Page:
Osler, W The principles and practice of medicine 1st ed.1892,335-339 D. Appleton and Company. New York, NY:
 
Blunden, S, Lushington, K, Kennedy, D Cognitive and behavioural performance in children with sleep-related obstructive breathing disorders.Sleep Med Rev2001;5,447-461. [PubMed]
 
Bliss, M. William Osler: A life in medicine. 1999; Oxford University Press. Oxford, UK:.
 
Papers. William Howard Taft to Lady Osler, March 13, 1920.
 
Papers. Fred Carpenter to Mrs. William Osler, October 15, 1904.
 
Dinner to Secretary of War William H. Taft and Dr. William Osler given by Mr. William A. Marburg, Saturday the eleventh of March, One thousand nine hundred and five, Maryland Club, Baltimore. In the papers of William Howard Kelly MD, in the Alan M. Chesney Medical Archives of the Johns Hopkins Medical Institutions, Baltimore MD, 1905.
 
Papers. William Osler to William Howard Taft, June 13, 1904.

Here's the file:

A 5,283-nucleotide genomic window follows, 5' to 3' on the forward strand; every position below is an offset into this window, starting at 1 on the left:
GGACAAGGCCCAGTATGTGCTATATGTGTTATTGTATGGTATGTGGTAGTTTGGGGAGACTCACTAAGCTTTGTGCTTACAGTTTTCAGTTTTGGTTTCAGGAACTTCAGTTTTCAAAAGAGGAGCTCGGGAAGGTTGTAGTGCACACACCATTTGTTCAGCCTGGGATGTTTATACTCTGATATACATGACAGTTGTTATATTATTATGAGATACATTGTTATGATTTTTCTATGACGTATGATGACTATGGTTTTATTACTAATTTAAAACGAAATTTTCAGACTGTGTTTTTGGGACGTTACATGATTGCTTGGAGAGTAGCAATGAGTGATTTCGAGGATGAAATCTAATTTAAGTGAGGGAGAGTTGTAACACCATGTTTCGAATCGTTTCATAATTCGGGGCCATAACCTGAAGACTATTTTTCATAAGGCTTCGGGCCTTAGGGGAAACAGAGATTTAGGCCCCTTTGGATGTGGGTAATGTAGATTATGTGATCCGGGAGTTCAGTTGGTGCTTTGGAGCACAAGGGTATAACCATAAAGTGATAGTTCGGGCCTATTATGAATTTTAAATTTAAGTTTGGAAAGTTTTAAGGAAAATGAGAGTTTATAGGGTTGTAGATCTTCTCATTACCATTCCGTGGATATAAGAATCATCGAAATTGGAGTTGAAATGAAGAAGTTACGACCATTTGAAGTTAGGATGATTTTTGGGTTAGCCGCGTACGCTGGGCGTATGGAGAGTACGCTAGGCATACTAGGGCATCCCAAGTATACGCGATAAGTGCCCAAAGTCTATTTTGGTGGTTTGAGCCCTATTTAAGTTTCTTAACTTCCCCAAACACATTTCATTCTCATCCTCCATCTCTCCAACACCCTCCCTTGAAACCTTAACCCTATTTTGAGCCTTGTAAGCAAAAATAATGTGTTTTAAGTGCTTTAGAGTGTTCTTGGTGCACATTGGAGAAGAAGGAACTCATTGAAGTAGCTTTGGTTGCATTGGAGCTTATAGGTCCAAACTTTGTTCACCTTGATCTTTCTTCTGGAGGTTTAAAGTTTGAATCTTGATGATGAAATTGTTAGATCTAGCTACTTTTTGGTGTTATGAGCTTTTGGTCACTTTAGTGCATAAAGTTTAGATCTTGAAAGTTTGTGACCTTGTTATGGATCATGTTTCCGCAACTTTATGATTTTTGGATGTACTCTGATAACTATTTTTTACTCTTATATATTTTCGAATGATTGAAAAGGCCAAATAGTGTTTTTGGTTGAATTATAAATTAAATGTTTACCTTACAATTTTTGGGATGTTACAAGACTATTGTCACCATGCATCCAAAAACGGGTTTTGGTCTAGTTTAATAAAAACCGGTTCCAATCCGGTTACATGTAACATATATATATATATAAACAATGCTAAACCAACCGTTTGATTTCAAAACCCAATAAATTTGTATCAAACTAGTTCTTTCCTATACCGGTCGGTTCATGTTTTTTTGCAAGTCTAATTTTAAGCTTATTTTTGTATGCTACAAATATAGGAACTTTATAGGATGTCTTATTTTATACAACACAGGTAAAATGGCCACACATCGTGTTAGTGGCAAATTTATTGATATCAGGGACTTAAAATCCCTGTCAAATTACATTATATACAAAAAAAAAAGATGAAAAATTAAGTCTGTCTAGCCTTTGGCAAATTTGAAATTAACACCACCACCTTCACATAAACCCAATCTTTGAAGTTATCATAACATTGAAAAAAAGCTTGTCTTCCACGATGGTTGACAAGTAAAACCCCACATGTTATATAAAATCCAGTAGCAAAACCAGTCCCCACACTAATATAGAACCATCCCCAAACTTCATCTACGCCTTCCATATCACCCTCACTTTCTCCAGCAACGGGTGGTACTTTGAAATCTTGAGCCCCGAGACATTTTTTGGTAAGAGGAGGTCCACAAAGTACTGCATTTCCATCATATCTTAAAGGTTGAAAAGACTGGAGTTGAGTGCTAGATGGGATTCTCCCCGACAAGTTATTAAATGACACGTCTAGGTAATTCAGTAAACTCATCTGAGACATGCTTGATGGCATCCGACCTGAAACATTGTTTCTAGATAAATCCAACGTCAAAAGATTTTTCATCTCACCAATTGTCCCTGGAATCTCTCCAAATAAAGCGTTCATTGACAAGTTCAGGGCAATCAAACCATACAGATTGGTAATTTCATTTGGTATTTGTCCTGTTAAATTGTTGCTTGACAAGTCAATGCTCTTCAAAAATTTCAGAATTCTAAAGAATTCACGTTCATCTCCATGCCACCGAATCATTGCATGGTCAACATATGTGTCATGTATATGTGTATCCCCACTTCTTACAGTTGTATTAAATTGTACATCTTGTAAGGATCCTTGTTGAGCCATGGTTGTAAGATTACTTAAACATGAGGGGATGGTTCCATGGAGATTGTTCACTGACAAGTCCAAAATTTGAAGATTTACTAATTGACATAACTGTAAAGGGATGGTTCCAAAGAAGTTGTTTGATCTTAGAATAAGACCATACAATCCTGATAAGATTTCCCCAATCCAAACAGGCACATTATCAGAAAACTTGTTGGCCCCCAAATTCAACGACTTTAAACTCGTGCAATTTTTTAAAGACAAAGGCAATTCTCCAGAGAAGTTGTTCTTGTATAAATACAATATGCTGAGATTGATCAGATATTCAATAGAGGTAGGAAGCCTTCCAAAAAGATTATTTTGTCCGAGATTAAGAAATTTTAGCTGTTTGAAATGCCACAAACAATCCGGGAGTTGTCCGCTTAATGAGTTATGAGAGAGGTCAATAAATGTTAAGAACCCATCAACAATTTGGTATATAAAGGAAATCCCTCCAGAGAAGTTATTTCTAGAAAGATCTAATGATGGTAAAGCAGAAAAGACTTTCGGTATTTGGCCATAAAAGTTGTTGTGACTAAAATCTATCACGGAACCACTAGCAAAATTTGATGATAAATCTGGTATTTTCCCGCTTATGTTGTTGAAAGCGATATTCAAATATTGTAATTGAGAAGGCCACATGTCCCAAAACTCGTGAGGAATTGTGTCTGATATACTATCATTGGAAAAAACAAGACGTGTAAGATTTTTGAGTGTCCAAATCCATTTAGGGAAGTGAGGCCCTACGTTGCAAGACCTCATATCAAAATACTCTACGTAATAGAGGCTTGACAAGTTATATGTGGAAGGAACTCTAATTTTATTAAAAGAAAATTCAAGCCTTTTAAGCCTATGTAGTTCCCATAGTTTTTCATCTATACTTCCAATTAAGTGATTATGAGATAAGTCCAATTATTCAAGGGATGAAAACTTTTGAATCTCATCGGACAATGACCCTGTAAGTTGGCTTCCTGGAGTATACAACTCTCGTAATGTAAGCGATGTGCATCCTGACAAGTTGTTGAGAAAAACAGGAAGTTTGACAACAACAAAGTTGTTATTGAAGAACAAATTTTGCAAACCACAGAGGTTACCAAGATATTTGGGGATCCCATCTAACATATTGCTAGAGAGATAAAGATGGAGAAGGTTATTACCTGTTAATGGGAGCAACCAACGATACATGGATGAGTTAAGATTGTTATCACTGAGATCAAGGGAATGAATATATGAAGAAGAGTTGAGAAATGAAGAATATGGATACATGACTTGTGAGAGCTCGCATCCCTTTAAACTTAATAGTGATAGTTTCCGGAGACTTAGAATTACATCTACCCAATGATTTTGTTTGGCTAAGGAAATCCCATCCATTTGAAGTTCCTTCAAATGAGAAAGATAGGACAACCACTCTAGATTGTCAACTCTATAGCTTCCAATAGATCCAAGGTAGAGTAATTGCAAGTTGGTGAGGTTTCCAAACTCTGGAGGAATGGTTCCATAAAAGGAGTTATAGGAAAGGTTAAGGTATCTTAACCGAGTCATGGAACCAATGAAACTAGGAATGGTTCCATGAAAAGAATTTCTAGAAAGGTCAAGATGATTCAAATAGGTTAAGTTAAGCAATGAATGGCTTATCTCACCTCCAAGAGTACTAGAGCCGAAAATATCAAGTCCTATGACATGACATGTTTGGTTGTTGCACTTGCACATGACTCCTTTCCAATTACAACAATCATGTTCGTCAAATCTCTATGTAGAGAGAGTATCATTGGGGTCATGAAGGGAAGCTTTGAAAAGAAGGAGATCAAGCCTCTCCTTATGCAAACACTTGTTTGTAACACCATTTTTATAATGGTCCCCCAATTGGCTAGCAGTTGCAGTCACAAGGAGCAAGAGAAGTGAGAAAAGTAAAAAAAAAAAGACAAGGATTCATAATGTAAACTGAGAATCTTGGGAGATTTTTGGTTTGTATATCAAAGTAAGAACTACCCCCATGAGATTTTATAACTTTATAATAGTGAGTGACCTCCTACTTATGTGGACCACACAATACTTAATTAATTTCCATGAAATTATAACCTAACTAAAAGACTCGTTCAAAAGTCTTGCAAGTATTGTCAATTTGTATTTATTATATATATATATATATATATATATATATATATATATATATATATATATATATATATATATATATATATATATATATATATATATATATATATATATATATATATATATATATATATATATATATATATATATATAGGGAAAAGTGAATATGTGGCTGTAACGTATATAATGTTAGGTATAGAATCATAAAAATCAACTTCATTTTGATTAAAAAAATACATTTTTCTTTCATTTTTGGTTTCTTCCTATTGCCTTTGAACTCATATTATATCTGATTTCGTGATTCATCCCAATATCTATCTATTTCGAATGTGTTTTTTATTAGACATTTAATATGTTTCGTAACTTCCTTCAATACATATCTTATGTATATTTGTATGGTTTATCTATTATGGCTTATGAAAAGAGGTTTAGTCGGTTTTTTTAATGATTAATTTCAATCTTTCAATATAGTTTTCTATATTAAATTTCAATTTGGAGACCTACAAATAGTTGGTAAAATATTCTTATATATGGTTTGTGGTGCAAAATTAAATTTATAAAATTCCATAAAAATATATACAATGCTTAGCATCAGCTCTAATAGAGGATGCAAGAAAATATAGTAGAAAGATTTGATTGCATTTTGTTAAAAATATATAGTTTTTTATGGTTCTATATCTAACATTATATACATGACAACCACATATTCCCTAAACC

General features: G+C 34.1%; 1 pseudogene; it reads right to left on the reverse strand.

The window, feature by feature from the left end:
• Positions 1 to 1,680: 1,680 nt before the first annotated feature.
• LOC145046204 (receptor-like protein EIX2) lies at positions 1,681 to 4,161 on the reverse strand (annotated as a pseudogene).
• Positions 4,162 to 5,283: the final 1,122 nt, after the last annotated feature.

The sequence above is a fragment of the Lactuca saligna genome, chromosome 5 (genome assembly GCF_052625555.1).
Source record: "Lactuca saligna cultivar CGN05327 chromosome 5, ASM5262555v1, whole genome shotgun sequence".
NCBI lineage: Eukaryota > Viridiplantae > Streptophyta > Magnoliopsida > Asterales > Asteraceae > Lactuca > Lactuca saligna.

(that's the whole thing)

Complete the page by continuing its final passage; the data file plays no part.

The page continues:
Papers. William Howard Taft to Matthew DeLaney, March 3, 1913.
 
Papers. William Howard Taft to Robert A. Taft, May 18, 1909.
 
Papers. William Howard Taft to Horace D. Taft, October 28, 1909.
 
Papers. William Howard Taft to Delia Torrey, November 13, 1909.
 
Earnest, ES S. Weir Mitchell: novelist and physician.1950,206-207 University of Pennsylvania Press. Philadelphia, PA:
 
Engleman, HM, Kingshott, RN, Martin, SE, et al Cognitive function in the sleep apnea/hypopnea syndrome (SAHS).Sleep2000;23(Suppl 4),S102-S108. [PubMed]
 
Kim, HC, Young, T, Matthews, CG, et al Sleep-disordered breathing and neuropsychological deficits: a population-based study.Am J Respir Crit Care Med1997;156,1813-1819. [PubMed]
 
Burton, DH The learned presidency: Theodore Roosevelt, William Howard Taft, Woodrow Wilson.1988,119 Farleigh Dickinson University Press. Rutherford, NJ: